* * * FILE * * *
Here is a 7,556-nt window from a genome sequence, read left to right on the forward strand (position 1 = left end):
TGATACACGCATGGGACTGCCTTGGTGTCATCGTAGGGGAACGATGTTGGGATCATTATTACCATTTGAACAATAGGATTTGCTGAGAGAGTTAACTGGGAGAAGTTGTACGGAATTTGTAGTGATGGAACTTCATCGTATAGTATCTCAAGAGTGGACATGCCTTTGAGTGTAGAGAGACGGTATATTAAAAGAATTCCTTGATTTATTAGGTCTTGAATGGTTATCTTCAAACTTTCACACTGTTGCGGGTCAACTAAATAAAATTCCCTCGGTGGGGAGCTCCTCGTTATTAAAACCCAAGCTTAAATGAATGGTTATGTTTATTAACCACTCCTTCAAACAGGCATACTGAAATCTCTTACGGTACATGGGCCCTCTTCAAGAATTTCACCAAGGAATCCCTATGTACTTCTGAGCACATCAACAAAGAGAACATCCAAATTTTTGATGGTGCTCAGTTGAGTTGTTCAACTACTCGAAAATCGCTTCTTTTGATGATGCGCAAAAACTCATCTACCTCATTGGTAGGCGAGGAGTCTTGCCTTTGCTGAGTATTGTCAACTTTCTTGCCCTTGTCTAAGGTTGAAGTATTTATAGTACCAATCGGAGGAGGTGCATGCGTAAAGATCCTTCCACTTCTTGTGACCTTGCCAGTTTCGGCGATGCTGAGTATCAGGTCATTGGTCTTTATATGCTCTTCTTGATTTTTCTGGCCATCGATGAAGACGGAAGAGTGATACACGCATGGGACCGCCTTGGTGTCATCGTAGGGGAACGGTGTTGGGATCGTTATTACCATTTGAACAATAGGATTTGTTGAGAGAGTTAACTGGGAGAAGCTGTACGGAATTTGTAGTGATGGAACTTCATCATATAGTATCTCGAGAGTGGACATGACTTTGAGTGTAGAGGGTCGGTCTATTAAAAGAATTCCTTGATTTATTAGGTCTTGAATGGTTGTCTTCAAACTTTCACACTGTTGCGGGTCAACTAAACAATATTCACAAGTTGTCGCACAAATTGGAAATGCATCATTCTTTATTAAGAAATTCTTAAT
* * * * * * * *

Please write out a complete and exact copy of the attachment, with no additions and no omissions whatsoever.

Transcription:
Here is a 7,556-nt window from a genome sequence, read left to right on the forward strand (position 1 = left end):
TGATACACGCATGGGACTGCCTTGGTGTCATCGTAGGGGAACGATGTTGGGATCATTATTACCATTTGAACAATAGGATTTGCTGAGAGAGTTAACTGGGAGAAGTTGTACGGAATTTGTAGTGATGGAACTTCATCGTATAGTATCTCAAGAGTGGACATGCCTTTGAGTGTAGAGAGACGGTATATTAAAAGAATTCCTTGATTTATTAGGTCTTGAATGGTTATCTTCAAACTTTCACACTGTTGCGGGTCAACTAAATAAAATTCCCTCGGTGGGGAGCTCCTCGTTATTAAAACCCAAGCTTAAATGAATGGTTATGTTTATTAACCACTCCTTCAAACAGGCATACTGAAATCTCTTACGGTACATGGGCCCTCTTCAAGAATTTCACCAAGGAATCCCTATGTACTTCTGAGCACATCAACAAAGAGAACATCCAAATTTTTGATGGTGCTCAGTTGAGTTGTTCAACTACTCGAAAATCGCTTCTTTTGATGATGCGCAAAAACTCATCTACCTCATTGGTAGGCGAGGAGTCTTGCCTTTGCTGAGTATTGTCAACTTTCTTGCCCTTGTCTAAGGTTGAAGTATTTATAGTACCAATCGGAGGAGGTGCATGCGTAAAGATCCTTCCACTTCTTGTGACCTTGCCAGTTTCGGCGATGCTGAGTATCAGGTCATTGGTCTTTATATGCTCTTCTTGATTTTTCTGGCCATCGATGAAGACGGAAGAGTGATACACGCATGGGACCGCCTTGGTGTCATCGTAGGGGAACGGTGTTGGGATCGTTATTACCATTTGAACAATAGGATTTGTTGAGAGAGTTAACTGGGAGAAGCTGTACGGAATTTGTAGTGATGGAACTTCATCATATAGTATCTCGAGAGTGGACATGACTTTGAGTGTAGAGGGTCGGTCTATTAAAAGAATTCCTTGATTTATTAGGTCTTGAATGGTTGTCTTCAAACTTTCACACTGTTGCGGGTCAACTAAACAATATTCACAAGTTGTCGCACAAATTGGAAATGCATCATTCTTTATTAAGAAATTCTTAAT